A leading railway industry figure has claimed that the ability to buy tickets on a mobile app dramatically increases how often people travel.
Clare Gilmartin, Chief Executive of Trainline, told The Independent: “We reckon passengers take far more trains if they are able to buy tickets on the move – just as taxi use went up with the growth of Uber and Hailo.
“The journeys they do more are leisure, shopping and family trips – it’s hard to go to work more often.”
Only half of the journeys that Trainline sells are mobile-enabled, but the Department for Transport is seeking to make all rail trips available by the end of 2018. The Rail Delivery Group is working on a pilot programme to simplify the number of tickets on offer.
Unlike aviation, the railway industry has been hesitant in moving towards electronic ticketing – with the assumption that some passengers, particularly older travellers, will still want to obtain the traditional paper tickets. But Gilmartin said: “This isn’t an age-specific thing. When people have the app, 80 per cent of the time, they use it. Behaviour has changed more in the past couple of years than it has in the past 20 or 30."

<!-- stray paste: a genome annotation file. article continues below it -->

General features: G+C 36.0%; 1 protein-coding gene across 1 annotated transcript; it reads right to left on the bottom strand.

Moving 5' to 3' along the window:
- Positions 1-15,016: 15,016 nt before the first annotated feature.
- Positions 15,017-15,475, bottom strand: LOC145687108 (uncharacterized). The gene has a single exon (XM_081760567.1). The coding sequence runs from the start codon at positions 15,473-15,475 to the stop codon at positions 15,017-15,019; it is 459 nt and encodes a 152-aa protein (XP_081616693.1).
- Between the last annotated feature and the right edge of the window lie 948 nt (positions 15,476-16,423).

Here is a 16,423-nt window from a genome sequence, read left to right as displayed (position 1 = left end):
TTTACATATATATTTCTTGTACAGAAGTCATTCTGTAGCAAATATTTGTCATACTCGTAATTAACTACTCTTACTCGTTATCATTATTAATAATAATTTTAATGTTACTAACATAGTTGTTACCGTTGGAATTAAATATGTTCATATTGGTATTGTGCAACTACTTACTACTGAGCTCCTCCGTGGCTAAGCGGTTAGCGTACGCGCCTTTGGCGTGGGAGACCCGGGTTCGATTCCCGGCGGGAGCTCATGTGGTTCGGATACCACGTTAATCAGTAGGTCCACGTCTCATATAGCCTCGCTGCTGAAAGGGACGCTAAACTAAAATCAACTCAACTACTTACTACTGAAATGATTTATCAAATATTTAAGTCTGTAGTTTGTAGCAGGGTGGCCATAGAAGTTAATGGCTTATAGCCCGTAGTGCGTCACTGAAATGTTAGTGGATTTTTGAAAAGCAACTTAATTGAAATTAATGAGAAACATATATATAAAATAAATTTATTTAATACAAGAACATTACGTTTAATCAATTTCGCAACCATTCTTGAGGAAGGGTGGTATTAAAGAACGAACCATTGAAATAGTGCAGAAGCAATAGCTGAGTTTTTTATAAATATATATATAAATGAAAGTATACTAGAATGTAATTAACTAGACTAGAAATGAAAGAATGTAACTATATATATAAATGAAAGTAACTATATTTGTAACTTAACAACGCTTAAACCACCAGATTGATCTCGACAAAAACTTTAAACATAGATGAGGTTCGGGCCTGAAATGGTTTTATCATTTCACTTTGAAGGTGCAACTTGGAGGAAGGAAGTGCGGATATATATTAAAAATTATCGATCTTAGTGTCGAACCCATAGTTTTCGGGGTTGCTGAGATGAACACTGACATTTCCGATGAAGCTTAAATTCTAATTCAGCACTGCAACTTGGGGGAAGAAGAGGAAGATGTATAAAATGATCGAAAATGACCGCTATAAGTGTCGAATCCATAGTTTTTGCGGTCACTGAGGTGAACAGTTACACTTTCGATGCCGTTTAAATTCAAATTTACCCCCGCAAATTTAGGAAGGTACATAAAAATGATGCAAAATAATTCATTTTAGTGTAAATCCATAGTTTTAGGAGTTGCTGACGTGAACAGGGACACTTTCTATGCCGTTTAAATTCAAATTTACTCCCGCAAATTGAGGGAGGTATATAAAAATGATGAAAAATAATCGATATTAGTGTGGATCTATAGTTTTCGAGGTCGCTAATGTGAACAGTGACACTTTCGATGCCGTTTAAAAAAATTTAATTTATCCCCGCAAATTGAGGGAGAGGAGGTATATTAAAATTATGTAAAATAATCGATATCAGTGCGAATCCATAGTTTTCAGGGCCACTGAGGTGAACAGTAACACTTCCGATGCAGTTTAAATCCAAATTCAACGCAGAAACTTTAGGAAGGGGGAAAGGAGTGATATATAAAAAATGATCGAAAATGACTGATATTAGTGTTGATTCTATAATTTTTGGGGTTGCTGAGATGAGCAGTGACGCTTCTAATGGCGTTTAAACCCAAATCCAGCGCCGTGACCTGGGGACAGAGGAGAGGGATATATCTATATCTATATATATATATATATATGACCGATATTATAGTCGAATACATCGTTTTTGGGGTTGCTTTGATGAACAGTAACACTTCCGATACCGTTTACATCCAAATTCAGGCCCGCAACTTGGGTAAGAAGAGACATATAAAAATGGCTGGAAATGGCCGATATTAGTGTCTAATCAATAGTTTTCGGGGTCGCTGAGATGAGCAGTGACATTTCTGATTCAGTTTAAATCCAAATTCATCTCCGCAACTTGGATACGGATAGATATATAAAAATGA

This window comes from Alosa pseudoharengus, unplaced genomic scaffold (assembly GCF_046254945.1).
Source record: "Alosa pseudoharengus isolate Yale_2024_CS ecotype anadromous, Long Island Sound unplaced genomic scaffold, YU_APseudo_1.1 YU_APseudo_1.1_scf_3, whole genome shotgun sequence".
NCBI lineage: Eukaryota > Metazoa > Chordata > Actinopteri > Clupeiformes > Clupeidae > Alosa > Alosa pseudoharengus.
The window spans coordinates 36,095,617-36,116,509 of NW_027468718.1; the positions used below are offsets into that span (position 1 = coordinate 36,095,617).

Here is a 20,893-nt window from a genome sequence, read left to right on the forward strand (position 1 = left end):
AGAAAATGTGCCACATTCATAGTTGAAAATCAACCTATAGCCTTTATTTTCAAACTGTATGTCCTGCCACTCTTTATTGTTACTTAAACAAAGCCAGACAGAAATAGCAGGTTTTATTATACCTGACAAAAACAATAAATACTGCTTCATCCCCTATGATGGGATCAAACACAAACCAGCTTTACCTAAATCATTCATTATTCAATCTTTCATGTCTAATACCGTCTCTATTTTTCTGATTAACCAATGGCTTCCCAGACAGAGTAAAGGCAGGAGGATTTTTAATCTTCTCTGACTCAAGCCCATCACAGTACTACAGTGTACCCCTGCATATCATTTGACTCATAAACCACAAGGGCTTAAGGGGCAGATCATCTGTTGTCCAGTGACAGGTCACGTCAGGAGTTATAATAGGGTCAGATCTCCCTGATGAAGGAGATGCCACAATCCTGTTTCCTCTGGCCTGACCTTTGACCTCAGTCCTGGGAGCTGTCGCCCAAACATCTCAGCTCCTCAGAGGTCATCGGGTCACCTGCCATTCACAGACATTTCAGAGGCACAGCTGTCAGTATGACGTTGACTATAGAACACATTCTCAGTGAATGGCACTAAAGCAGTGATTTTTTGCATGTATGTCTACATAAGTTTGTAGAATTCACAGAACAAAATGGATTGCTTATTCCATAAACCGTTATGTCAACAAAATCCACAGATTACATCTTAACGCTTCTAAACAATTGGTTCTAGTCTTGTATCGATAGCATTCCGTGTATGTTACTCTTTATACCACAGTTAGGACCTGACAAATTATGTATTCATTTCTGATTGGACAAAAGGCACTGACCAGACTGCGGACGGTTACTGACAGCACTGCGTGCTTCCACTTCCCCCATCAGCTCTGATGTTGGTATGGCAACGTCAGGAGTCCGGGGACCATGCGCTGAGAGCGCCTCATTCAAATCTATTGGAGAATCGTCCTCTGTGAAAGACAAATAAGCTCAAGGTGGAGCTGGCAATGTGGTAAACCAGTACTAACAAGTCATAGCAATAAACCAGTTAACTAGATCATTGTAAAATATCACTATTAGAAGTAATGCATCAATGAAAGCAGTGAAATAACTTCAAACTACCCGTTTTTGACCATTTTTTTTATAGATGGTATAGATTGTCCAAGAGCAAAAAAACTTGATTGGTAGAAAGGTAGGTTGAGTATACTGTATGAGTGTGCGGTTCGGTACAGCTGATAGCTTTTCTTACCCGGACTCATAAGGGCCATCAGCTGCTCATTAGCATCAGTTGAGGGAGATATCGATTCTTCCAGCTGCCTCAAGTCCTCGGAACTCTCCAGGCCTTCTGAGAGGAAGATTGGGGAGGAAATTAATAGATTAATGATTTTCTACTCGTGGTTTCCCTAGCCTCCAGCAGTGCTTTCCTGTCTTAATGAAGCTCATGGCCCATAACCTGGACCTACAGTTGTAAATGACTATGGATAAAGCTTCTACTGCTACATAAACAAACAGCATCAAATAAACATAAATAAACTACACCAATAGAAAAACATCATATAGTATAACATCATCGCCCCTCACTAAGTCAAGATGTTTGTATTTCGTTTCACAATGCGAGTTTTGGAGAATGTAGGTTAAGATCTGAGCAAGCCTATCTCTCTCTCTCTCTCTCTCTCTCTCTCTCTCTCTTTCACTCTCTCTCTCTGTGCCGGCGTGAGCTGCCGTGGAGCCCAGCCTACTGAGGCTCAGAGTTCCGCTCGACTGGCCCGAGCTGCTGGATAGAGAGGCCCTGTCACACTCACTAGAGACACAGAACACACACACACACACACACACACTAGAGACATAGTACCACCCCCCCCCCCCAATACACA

Trainline is also working on providing real-time information on crowding – appropriately through crowdsourcing. "People have a real hunger to help their fellow traveller," said Gilmartin.
The firm adds fees for most tickets, with charges dependent on the booking platform. The structure is designed to incentivise use of the Android or iPhone app, with commission of 25p for tickets costing up to £25 and lower fees for paying with a credit card.Reuse content